But in the face of competition from Apple, Samsung and other smartphone makers, its North American market share has collapsed, including in the business and government sector, which was the original source of its dominance.

Earlier this week, BlackBerry published full-page or otherwise prominent advertisements in 30 daily newspapers in nine different countries so as to proclaim that customers can “continue to count on BlackBerry”—in other words, with a view to countering mounting fears that the company will soon disappear.

In June 2008, that is some three months before the Wall Street financial crisis, BlackBerry had a stock market capitalization of $83 billion, making it among Canada’s most valuable companies.

Now some analysts argue that BlackBerry’s most valuable asset are its patents and it is widely predicted that BlackBerry’s ultimate fate will be to be sold off piecemeal by speculators in the same way carrion is pecked apart by vultures.

The Fairfax takeover deal calls for BlackBerry to be taken private. In explaining his company’s bid, Prem Watsa, the CEO of Fairfax, claimed it “opens an exciting new private chapter for BlackBerry, its customers, carriers and employees.” Watsa then went on to spell out who would be the principal beneficiaries of a Fairfax takeover, declaring that his company is confident it will make money on the deal and “deliver immediate value to the shareholders.”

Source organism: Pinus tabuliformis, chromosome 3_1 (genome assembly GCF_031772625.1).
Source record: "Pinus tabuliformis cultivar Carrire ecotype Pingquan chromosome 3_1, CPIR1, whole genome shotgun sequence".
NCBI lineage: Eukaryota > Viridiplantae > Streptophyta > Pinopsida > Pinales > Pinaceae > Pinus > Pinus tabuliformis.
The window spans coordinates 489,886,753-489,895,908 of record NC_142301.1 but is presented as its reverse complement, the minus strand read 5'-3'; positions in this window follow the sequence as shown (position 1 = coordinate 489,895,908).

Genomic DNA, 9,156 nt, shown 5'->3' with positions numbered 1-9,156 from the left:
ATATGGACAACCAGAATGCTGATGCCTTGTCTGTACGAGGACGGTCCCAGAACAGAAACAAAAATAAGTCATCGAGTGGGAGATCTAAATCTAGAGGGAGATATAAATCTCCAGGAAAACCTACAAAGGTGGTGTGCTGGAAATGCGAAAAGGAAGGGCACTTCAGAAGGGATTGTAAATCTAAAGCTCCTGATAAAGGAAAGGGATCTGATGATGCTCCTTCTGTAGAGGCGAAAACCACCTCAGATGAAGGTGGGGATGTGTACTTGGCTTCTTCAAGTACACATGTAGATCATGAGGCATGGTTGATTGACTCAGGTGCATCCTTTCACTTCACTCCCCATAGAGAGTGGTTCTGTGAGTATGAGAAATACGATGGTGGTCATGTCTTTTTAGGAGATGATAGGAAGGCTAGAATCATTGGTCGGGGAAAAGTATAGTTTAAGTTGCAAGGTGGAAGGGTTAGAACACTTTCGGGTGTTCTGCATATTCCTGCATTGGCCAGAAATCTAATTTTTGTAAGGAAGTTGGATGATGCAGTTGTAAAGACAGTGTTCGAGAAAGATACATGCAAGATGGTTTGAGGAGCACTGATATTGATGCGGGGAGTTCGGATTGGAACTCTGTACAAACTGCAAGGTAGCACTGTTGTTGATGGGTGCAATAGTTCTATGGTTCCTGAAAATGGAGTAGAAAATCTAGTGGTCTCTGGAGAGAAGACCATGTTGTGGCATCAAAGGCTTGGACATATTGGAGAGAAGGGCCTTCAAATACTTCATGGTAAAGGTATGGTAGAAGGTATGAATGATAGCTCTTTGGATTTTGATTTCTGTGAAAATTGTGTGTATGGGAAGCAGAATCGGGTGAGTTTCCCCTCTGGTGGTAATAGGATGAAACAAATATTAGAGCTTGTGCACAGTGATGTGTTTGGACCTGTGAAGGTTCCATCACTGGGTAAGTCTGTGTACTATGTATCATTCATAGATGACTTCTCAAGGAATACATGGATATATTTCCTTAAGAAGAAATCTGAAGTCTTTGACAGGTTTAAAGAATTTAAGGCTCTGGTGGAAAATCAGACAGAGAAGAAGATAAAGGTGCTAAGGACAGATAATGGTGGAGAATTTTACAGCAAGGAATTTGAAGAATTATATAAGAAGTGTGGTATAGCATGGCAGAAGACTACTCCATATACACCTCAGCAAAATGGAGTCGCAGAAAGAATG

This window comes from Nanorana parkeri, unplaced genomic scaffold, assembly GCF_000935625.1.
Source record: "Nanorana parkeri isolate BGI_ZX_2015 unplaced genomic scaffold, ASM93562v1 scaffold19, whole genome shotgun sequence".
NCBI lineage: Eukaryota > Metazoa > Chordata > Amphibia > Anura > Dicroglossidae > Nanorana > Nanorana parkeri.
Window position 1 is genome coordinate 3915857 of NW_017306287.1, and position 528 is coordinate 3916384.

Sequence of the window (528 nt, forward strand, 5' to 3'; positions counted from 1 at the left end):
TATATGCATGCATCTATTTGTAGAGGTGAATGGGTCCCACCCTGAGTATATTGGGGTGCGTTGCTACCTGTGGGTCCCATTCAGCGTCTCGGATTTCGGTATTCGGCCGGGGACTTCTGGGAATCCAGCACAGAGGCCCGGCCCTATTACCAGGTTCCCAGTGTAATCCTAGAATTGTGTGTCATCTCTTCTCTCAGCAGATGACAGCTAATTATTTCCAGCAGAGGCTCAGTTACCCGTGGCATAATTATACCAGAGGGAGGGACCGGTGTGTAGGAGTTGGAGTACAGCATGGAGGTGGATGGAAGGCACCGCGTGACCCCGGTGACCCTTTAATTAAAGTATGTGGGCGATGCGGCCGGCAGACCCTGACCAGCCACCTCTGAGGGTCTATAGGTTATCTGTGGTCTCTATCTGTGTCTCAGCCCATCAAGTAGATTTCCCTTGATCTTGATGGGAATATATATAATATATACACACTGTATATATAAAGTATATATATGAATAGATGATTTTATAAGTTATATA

While the local newspaper, the Kitchener-Waterloo Record, has tried to downplay the significance of the impending job cuts, there is little doubt they will have a major impact on the Waterloo Region, which is Canada’s tenth largest metropolitan area. Approximately a thousand workers previously employed at BlackBerry and related firms have been able to find employment in the Waterloo Region for lower wages through Communitech, a firm that helps with start-ups and networking for tech companies.

Manufacturing companies, traditionally major employers in this part of southwestern Ontario, have also been decimated, cutting thousands of jobs since the middle of the last decade, and especially since 2008. Major layoffs and closures include the shuttering of the Schneider’s meat packing plant, which eliminated 1,400 jobs, the closure of an A.O. Smith water-heater plant in Fergus that employed 300, and the layoff of 230 workers at Knape & Vogt (formerly Waterloo Furniture).